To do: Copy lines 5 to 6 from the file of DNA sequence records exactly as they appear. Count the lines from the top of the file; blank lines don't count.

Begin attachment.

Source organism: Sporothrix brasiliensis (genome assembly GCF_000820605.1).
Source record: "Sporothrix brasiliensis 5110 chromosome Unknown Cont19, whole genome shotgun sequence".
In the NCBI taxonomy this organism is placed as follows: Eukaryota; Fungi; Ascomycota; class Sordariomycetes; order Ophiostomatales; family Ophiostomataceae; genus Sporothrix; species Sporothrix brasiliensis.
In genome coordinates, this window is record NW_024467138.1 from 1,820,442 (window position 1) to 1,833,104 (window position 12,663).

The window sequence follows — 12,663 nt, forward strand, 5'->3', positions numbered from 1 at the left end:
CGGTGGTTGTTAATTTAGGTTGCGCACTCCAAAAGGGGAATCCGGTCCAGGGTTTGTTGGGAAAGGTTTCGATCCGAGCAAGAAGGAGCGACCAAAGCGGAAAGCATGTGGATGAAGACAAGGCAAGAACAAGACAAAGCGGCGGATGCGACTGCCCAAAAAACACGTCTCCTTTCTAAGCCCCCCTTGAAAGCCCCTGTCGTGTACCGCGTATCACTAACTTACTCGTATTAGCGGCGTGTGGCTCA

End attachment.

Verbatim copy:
The window sequence follows — 12,663 nt, forward strand, 5'->3', positions numbered from 1 at the left end:
CGGTGGTTGTTAATTTAGGTTGCGCACTCCAAAAGGGGAATCCGGTCCAGGGTTTGTTGGGAAAGGTTTCGATCCGAGCAAGAAGGAGCGACCAAAGCGGAAAGCATGTGGATGAAGACAAGGCAAGAACAAGACAAAGCGGCGGATGCGACTGCCCAAAAAACACGTCTCCTTTCTAAGCCCCCCTTGAAAGCCCCTGTCGTGTACCGCGTATCACTAACTTACTCGTATTAGCGGCGTGTGGCTCA